D shape or semi oval advances wing systems shape for double mainsail

Discussion in 'Multihulls' started by Boy Griffioen, Jan 24, 2022.

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D or Oval

  1. D

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  2. Oval

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  1. Boy Griffioen
    Joined: Sep 2017
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    Boy Griffioen Junior Member

    I want to build a 11m mast for my boat (mini650 454) I'm posting this here because in the monohull section there is not much talk about wingmasts and softwings.
    I really like to make a double main wingsail and I can't find some solid information on the choice of mast shape. A D section mast seems to be used most (AC75, @Gary Baigent 's Frog and others) And with the right control lines i guess you can trim the wing thickness with crossed control lines on the sail battens and with the addition of the outhaul and downhaul i think you can shape the foil pretty good. The only difference with the AWS wingsail mast of wich i made a drawing myself. you can counter rotate the mast to make the foil thicker independent of the leading edge shape of the front of the wing. But they also speak of control lines on the battens so i guess counter rotation alone is not enough. And the leading edge foil shape seems not to be fully optimal on the "flat" side of the main it will make a slight angle from the mast to the sail surface. Why would one choose the one over the other. I cannot find enough info on the sail trimming to give the answer myself. But info on this is also nice!
    mastprofiel mk2.jpg
     
  2. redreuben
    Joined: Jan 2009
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    redreuben redreuben

    The shape you want is probably a parabola along the lines of a naca section.
    I’d be posting this in the aerodynamics section.
     
  3. Erwan
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    Erwan Senior Member

    AFAIK
    Wing section thickness is usefull for structural reasons, not for aerodynamic efficiency

    Thick sail is good to minimize drag, and it is important to minimize drag when you have a lot of apparent wind, and you have a lot of apparent wind with foiling vessels.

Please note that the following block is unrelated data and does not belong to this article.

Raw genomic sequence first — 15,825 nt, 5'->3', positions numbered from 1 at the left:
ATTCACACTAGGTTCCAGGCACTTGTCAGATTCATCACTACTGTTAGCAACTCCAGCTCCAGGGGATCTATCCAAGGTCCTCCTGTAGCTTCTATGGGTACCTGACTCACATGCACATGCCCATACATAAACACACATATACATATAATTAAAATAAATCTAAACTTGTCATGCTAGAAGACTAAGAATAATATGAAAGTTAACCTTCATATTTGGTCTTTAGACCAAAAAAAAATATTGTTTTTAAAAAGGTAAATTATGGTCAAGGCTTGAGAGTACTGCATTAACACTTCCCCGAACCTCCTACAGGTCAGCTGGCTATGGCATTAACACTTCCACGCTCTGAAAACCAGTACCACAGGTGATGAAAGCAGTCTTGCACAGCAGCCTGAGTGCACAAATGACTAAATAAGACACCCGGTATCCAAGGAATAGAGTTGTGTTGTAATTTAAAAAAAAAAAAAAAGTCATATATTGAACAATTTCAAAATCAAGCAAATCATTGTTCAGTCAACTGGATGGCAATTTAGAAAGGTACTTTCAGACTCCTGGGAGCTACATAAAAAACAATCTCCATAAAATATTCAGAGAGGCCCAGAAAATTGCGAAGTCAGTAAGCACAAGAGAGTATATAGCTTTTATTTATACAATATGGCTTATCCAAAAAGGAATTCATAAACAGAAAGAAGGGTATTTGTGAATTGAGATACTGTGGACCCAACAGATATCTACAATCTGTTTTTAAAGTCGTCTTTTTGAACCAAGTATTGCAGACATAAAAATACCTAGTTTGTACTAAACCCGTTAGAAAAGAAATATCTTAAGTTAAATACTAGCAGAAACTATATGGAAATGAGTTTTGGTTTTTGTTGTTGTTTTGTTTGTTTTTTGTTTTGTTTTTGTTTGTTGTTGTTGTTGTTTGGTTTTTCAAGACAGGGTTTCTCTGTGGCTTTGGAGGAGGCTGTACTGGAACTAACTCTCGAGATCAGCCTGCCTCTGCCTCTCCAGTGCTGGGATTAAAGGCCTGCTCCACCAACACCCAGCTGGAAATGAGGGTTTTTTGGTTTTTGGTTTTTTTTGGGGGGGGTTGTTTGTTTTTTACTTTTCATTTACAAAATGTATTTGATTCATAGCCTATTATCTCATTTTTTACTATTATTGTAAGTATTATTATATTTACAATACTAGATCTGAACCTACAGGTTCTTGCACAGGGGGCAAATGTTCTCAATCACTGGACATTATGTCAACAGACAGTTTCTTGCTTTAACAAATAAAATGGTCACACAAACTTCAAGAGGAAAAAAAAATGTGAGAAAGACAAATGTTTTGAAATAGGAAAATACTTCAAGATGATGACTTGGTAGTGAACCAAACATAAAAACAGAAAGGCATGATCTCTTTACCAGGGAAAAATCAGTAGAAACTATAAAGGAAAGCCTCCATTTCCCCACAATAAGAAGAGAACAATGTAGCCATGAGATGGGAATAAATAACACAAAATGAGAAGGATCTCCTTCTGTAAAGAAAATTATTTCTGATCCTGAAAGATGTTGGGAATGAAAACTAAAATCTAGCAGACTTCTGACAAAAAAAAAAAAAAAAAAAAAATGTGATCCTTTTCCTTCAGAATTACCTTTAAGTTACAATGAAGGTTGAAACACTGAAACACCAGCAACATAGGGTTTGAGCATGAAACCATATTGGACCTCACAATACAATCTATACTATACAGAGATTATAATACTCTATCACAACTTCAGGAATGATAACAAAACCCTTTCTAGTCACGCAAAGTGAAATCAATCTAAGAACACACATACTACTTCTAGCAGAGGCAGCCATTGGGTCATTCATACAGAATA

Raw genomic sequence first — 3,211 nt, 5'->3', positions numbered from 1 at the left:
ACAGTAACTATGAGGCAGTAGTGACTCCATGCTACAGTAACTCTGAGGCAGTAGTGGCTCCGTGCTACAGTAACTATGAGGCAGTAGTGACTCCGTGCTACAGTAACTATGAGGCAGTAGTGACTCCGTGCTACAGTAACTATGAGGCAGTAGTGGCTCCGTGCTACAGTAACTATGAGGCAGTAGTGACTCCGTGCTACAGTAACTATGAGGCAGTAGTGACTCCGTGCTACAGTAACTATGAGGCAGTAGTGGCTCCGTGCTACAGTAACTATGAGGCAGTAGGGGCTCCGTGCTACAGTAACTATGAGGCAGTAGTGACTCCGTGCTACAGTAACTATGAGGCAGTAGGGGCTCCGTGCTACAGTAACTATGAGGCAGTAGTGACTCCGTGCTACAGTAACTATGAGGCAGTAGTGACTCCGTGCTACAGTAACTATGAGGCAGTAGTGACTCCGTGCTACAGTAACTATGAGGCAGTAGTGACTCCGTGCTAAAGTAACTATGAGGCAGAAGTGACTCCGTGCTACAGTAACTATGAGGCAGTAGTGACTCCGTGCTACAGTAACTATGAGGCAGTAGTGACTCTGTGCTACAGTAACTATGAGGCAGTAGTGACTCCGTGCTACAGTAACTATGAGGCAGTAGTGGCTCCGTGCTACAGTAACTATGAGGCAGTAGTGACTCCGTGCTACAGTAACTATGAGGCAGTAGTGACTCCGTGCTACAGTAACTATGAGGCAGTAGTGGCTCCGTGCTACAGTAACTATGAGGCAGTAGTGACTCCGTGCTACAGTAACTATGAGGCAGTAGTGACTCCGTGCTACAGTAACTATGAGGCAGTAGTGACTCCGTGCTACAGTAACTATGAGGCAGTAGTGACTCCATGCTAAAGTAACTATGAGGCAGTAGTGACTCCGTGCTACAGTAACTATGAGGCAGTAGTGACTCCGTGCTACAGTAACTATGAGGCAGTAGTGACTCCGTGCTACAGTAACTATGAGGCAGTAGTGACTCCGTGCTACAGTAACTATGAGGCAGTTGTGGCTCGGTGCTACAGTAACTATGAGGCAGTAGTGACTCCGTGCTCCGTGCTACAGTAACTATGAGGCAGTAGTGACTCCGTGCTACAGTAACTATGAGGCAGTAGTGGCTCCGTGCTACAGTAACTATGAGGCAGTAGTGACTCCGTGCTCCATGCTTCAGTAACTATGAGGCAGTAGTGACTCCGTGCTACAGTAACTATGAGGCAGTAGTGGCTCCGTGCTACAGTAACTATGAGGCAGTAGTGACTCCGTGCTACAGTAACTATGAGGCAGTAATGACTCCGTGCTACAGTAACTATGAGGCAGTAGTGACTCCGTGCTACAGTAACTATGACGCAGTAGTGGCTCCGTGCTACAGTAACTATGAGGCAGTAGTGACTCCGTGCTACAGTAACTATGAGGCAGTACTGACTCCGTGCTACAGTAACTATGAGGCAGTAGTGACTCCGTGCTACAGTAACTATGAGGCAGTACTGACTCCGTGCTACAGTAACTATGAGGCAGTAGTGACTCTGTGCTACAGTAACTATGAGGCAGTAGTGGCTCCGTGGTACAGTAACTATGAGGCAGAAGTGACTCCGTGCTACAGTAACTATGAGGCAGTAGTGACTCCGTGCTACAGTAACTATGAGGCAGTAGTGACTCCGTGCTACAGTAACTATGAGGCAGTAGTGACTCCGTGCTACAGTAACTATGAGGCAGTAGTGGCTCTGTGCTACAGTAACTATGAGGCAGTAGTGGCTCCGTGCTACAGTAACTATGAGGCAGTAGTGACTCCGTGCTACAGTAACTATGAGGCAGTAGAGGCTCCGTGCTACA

Going do decksweeper mainsail might be more rewarding than thick sail if the boat is not a foiling one

    Fair winds
     
  4. Gary Baigent
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    Gary Baigent Senior Member

    The late Frog with double luff main; boat was smashed on mooring ... but I still have the 2 mains.
     

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  5. Erwan
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    Erwan Senior Member

    Does it mean you lost the boat??

    Condoleances
     
  6. Gary Baigent
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    Gary Baigent Senior Member

    Yes - most of it went to the tip; however I saved the main beam and am completing Frog 2 - which is a radical catamaran. Never learn?
     

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  7. oldmulti
    Joined: May 2019
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    oldmulti Senior Member

    Gary. Please keep us informed about your proposed cat. Your designs and builds always are interesting.
     
  8. Erwan
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    Erwan Senior Member

    Is it what people used to call "Resilience" ?

    Wish you the best for your MK II

    If you have a look at calculations regarding induced drag of the main, I feel confident you will wish to go decksweeper.

    Fair Wind & Epoxy Works

    Cheers
     
  9. Gary Baigent
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    Gary Baigent Senior Member

    Agreed. Reduce disturbance at mainsail base. So obvious - but tricky to implement especially on Frog 2. However helm could lie down in shallow cockpit. And then you reduce area of vision. Can't have everything?
    Here's Dave Knagg's foiler of near 40 years ago.